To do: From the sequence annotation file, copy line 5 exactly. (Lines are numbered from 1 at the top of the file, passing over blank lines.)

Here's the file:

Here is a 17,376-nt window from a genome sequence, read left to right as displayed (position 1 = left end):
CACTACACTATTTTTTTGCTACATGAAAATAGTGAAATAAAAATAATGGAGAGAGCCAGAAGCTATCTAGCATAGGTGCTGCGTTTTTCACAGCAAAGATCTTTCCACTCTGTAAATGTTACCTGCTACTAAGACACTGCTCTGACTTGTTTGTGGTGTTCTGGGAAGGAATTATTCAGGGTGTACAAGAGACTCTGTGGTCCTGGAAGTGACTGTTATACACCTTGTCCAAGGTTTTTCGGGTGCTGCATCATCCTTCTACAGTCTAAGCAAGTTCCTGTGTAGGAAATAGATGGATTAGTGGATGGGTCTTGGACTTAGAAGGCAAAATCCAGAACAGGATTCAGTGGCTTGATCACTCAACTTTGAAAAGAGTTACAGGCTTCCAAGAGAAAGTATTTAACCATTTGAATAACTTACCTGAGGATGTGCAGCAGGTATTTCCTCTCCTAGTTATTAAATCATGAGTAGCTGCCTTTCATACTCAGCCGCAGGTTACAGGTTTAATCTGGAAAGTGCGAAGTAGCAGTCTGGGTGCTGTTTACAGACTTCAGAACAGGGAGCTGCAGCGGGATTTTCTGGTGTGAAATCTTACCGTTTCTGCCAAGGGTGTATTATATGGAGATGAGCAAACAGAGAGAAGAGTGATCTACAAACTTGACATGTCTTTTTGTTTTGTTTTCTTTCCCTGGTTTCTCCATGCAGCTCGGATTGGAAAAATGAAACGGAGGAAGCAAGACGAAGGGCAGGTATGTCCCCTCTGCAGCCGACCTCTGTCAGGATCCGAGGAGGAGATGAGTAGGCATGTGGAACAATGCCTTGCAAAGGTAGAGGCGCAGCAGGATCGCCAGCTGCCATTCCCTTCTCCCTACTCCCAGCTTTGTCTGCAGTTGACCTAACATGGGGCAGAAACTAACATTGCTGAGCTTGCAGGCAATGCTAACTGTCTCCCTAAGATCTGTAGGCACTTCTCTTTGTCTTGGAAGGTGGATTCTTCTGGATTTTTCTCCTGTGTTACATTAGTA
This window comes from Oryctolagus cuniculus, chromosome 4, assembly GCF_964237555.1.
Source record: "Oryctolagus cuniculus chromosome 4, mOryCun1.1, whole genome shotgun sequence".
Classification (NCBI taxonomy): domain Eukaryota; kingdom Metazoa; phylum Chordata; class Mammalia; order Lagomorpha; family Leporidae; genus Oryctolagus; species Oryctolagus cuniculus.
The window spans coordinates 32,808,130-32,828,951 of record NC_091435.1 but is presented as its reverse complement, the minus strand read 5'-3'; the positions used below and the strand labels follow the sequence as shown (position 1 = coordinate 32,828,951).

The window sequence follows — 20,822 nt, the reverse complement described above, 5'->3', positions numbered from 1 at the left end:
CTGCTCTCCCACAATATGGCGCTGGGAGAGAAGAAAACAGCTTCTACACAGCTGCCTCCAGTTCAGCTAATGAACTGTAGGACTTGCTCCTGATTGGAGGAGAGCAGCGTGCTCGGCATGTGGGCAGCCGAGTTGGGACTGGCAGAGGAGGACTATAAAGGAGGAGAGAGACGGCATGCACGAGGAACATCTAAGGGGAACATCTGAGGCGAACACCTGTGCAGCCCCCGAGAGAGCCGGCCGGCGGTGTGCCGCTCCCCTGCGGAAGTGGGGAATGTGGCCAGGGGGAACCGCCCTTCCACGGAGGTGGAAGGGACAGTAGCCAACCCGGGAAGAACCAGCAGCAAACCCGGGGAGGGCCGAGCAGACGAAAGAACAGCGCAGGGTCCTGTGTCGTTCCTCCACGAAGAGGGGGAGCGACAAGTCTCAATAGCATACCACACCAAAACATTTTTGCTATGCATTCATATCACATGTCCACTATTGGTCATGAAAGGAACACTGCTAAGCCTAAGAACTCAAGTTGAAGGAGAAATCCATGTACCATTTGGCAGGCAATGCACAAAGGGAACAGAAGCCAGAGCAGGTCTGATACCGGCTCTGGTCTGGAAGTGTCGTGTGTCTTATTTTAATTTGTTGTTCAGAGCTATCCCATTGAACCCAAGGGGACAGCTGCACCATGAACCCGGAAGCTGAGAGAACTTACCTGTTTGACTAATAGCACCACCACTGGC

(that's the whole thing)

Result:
Classification (NCBI taxonomy): domain Eukaryota; kingdom Metazoa; phylum Chordata; class Mammalia; order Lagomorpha; family Leporidae; genus Oryctolagus; species Oryctolagus cuniculus.